the unshaded compartments. Hydrogen-ion levels (pH) may influence the growth of oysters by affecting the chemistry of the shell material. Calabrese and Davis (1966) found C virgini ca larvae to grow within the pH range of 675 to 875, with optimum growth at 8.25 to 850 Applied Aspects An oyster population with a high growth rate is desirable in both open water and in pond or hatchery farming endeavors. Market-sized oysters produced in the shortest period of time mean a reduction of the time that an oyster, cultured in open water, is exposed to predation, disease, and the vagaries of nature. For aquaculturists growing oysters in ponds or hatcheries, a fast growth rate can mean a shorter period of maintenance, resulting in reduced capital and labor costs. There is some evidence that the fastest growing C. virginica larvae become not only the earliest setting larvae, but the fastest growing spat as well (Losee 1979), but this relationship may not hold after a year or two (see section on

Genetics). According to Losee, selection for these fast growers might be achieved by limiting spat collection to the first days of the spat settlement period. The long-term utility of collecting only the earliest setting larvae needs to be evaluated further. In a study of population genetics, Singh and Zouros (1978) found the condition of increased heterozygosity to be associated with increased weight of individual oysters. They postulated that faster growth rates may be obtained by crossing oyster stocks from different geographical regions A later paper (Zouros et al 57 Source: http://www.doksinet 58 Biology of the Oyster 1980) firmly established the correlation between heterozygosity and growth rate (weight at the age of one year). The relation of this phenotypic character to overall fitness is unclear and the practical applications (if any) need to be developed In summary, the physical process of shell growth by the oyster is well documented, although the causes of deformed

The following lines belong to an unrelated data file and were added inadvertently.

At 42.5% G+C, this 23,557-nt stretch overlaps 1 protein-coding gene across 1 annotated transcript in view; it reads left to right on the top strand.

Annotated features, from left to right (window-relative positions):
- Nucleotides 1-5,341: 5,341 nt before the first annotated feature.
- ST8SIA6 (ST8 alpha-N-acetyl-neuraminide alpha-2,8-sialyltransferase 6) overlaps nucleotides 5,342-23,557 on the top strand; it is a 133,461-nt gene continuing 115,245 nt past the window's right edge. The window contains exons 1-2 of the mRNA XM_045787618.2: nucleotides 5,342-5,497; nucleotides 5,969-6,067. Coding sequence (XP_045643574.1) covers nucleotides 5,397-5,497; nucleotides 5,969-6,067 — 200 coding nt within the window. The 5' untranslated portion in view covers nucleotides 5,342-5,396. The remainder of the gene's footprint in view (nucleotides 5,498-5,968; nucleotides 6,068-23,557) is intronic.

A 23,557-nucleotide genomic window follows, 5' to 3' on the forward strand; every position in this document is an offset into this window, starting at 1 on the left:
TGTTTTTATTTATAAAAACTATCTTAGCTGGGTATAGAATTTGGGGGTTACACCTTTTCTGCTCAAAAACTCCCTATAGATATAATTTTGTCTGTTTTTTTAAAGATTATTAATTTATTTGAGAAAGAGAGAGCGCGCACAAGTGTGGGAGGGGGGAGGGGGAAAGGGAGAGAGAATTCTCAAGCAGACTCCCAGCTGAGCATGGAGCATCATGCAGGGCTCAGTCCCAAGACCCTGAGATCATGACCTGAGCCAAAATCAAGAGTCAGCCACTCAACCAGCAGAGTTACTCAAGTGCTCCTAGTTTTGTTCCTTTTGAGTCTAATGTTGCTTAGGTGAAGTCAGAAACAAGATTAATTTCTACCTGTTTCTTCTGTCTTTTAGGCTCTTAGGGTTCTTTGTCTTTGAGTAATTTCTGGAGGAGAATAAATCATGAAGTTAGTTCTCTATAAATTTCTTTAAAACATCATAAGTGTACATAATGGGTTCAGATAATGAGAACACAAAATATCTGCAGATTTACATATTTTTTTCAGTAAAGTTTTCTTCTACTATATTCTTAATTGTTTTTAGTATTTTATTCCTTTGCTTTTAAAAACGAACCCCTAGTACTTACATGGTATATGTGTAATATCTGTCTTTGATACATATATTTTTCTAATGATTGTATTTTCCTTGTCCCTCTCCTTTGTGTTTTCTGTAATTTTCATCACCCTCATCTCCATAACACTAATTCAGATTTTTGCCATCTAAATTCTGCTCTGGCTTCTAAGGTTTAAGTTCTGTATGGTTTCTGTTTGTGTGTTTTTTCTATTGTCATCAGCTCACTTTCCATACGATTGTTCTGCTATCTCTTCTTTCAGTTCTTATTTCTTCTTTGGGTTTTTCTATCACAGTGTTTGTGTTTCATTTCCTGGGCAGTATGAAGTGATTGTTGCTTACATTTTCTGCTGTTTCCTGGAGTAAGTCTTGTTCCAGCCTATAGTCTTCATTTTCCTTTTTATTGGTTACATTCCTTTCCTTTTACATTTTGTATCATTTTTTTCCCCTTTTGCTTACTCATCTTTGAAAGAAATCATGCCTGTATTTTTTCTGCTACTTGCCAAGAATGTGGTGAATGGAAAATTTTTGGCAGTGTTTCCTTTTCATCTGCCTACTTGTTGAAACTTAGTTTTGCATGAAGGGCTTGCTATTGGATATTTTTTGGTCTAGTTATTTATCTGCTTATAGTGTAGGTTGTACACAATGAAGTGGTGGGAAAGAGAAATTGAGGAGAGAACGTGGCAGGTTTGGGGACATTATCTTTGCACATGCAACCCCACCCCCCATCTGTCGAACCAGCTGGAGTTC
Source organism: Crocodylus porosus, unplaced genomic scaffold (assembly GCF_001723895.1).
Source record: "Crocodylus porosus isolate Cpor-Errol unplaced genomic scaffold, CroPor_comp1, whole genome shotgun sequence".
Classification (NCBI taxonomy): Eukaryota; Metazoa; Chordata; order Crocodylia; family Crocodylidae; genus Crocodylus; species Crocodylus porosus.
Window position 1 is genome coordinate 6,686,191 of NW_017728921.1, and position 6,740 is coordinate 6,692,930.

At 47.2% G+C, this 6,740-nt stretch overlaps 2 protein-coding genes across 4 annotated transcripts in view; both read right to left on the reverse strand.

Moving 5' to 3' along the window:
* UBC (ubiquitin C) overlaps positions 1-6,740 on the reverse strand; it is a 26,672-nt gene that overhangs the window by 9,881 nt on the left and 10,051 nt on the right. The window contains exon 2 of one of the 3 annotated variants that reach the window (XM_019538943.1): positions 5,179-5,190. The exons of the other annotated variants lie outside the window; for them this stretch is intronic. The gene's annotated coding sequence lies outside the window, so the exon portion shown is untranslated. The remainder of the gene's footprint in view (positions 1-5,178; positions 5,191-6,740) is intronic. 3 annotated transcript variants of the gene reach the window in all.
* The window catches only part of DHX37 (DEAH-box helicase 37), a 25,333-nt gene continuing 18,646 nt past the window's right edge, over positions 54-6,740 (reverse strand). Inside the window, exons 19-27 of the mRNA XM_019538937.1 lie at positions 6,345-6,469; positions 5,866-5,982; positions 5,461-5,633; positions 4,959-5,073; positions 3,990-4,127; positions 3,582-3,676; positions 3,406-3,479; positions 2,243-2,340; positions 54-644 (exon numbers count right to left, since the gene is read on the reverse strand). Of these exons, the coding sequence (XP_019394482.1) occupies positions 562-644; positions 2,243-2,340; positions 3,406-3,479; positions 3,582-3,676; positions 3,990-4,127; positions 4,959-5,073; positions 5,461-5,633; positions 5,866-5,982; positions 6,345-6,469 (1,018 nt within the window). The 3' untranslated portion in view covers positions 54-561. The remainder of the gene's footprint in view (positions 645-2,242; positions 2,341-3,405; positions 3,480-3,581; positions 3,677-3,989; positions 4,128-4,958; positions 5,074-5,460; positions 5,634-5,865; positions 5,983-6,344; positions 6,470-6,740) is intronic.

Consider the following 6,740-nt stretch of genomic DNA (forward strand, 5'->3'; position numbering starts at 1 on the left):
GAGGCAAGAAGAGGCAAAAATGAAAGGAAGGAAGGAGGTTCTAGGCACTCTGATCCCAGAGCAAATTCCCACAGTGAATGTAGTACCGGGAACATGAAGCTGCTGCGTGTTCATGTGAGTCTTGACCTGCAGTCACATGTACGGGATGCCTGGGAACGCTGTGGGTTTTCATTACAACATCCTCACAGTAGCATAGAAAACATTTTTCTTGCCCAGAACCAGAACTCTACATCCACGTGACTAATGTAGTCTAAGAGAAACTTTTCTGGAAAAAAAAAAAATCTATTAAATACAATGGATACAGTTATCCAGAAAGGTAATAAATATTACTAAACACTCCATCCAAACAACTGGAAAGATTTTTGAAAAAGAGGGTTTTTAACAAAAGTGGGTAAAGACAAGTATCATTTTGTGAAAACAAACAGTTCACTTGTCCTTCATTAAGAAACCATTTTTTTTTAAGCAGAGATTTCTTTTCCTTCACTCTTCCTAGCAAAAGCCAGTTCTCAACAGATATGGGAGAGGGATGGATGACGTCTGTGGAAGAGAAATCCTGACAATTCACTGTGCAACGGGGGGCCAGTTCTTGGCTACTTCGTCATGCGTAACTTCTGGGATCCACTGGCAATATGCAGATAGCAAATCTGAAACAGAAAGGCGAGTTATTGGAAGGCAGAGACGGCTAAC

shells are still unclear. The genetic and nutritional aspects of growth are areas which need further research. Among the environmental factors influencing growth, temperature and salinity have been studied extensively. Other factors, however, such as current velocities and population densities, are not completely understood and need more study Growth patterns of larval oysters and factors influencing growth are less well known than for adults. With regard to Maryland waters, the reasons for differences in oyster growth between regions of the Bay, or from year to year are unknown. Such information is important for sound management. If areas supporting poor growth cannot be conditioned to support better growth, they will not be as suitable for oyster farming or seed planting. The reasons for good growth in different areas need to be determined. In addition, the carrying capacity of areas used for seed planting need to be established. REPRODUCTION Crassostrea virginica is an alternative

hermaphrodite (Fretter and Graham 1964), reproducing by shedding sperm and eggs into the water column where fertilization occurs. Details of the reproductive organs of oysters, cellular aspects of egg and sperm development, fertilization and cleavage, and the morphological changes that occur during larval development and metamorphosis are well presented by Galtsoff (1964). Andrews (1979) added to and updated Galtsoff’s work in his own recent review of reproduction in Ostreidae. Our review will not reiterate this material but will examine selected aspects of reproduction briefly, highlighting areas requiring further study. Gametogenesis and Spawning Annual Reproductive Cycle Many temperate zone invertebrates (including C. virginica) reproduce in annual cycles. Given the seasonality of temperate environments, it is adaptive for species to breed when environmental conditions are optimal for development and growth of the larvae. General synchrony of gametogenesis and spawning is also